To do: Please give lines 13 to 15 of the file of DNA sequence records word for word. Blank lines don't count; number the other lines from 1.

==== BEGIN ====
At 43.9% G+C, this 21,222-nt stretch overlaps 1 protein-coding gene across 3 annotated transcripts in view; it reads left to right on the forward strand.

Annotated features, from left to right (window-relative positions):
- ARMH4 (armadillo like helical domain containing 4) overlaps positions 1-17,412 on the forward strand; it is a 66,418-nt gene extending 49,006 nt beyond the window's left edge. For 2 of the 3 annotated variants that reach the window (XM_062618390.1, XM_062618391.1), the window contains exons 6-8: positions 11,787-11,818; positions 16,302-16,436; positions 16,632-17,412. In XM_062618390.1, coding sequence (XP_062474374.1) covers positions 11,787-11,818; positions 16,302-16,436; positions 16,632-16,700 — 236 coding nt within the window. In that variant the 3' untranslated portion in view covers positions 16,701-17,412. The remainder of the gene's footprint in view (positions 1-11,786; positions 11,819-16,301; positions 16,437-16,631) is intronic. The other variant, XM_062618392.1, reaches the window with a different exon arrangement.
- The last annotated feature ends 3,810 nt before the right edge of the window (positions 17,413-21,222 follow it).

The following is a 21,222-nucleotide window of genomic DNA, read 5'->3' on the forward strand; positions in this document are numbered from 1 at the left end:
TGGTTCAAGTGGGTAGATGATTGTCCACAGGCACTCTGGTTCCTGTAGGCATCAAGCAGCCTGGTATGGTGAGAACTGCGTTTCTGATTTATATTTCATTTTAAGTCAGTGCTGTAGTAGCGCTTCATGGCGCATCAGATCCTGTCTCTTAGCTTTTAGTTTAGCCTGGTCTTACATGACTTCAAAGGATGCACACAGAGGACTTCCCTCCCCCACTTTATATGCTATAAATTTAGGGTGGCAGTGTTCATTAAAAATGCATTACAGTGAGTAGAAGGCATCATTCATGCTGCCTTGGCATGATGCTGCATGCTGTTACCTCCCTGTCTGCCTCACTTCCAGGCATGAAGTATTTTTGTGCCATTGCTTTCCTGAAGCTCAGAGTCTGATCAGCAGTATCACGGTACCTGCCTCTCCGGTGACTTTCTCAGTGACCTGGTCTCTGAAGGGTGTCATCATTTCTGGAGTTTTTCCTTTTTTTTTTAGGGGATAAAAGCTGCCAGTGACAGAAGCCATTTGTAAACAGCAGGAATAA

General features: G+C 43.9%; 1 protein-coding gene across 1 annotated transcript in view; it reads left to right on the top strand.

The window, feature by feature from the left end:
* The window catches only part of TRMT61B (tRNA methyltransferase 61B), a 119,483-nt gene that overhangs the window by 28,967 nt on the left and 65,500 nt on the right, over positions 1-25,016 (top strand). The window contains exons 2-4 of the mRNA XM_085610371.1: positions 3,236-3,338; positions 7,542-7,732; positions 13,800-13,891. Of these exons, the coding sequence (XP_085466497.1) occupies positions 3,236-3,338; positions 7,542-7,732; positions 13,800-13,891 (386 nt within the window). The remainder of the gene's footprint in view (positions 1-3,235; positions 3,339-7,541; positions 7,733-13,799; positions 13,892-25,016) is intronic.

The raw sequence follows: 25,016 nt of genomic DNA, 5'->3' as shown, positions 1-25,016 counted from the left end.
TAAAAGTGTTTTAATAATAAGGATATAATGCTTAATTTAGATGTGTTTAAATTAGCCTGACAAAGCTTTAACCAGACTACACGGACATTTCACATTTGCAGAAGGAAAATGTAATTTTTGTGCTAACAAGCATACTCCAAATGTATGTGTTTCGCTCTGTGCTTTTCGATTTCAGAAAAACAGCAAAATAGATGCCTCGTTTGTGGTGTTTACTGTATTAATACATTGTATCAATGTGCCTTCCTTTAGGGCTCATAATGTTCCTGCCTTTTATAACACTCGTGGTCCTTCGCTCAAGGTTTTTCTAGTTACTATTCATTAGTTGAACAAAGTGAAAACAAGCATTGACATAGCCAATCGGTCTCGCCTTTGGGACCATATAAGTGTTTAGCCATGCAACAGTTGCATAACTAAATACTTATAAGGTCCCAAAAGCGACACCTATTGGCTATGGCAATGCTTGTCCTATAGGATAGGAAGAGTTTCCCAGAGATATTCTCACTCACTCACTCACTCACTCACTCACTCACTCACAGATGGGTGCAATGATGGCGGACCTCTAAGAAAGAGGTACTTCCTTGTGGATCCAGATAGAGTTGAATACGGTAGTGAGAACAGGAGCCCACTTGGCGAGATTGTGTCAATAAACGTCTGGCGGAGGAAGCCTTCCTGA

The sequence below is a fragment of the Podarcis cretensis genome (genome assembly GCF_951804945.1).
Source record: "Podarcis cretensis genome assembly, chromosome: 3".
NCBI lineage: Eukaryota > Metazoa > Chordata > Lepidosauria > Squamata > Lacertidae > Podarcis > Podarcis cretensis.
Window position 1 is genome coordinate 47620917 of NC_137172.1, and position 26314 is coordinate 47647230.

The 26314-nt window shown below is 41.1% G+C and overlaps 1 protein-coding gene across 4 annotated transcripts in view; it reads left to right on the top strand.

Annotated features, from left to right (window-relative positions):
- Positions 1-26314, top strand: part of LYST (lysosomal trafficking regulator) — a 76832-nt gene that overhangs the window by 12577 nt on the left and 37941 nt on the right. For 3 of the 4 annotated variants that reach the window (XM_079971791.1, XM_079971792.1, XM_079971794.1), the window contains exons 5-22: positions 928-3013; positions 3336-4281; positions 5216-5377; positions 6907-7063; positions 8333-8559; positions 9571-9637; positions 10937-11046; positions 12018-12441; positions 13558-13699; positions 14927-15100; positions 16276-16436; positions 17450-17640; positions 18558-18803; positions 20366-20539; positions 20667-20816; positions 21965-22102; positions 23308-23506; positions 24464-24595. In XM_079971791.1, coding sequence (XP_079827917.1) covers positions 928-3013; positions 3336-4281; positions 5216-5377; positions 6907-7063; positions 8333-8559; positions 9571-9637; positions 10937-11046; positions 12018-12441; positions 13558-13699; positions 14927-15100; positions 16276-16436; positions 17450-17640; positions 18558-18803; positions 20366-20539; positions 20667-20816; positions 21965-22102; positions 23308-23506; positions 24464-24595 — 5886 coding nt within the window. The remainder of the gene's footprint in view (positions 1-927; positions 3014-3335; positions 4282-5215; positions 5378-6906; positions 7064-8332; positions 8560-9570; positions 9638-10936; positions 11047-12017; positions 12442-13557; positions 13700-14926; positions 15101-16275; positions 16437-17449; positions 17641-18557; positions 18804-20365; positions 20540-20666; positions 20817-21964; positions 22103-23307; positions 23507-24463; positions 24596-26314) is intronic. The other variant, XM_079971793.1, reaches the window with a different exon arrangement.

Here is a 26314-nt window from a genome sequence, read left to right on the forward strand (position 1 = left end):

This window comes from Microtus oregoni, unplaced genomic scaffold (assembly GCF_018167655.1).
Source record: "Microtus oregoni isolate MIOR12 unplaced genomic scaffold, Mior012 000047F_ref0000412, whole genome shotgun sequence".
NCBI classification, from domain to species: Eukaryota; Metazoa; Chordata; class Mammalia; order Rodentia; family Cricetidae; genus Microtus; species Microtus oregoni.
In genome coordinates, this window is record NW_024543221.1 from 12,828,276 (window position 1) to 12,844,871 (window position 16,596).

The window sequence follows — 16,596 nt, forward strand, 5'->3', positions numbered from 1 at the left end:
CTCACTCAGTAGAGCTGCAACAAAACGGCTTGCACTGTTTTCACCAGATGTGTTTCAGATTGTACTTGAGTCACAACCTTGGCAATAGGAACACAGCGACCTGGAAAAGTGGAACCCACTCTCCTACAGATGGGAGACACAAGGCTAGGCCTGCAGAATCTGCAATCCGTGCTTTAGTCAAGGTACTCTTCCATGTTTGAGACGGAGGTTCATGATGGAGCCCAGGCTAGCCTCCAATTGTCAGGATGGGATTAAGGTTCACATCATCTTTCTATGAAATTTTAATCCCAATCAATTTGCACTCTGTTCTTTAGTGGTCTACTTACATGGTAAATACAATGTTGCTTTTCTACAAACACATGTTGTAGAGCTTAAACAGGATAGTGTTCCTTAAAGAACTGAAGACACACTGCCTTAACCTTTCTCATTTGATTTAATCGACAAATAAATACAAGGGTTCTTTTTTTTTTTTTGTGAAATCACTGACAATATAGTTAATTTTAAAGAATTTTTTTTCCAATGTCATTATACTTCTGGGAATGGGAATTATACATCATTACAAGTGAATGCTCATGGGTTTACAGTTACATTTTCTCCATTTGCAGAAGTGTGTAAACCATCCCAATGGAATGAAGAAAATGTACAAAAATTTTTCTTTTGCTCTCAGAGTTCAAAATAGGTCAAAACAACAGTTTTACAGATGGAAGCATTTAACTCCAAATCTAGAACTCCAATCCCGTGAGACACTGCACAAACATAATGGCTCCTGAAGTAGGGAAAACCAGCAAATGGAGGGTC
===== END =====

Source record: "Podarcis cretensis genome assembly, chromosome: 3".
NCBI lineage: Eukaryota > Metazoa > Chordata > Lepidosauria > Squamata > Lacertidae > Podarcis > Podarcis cretensis.
Window position 1 is genome coordinate 47620917 of NC_137172.1, and position 26314 is coordinate 47647230.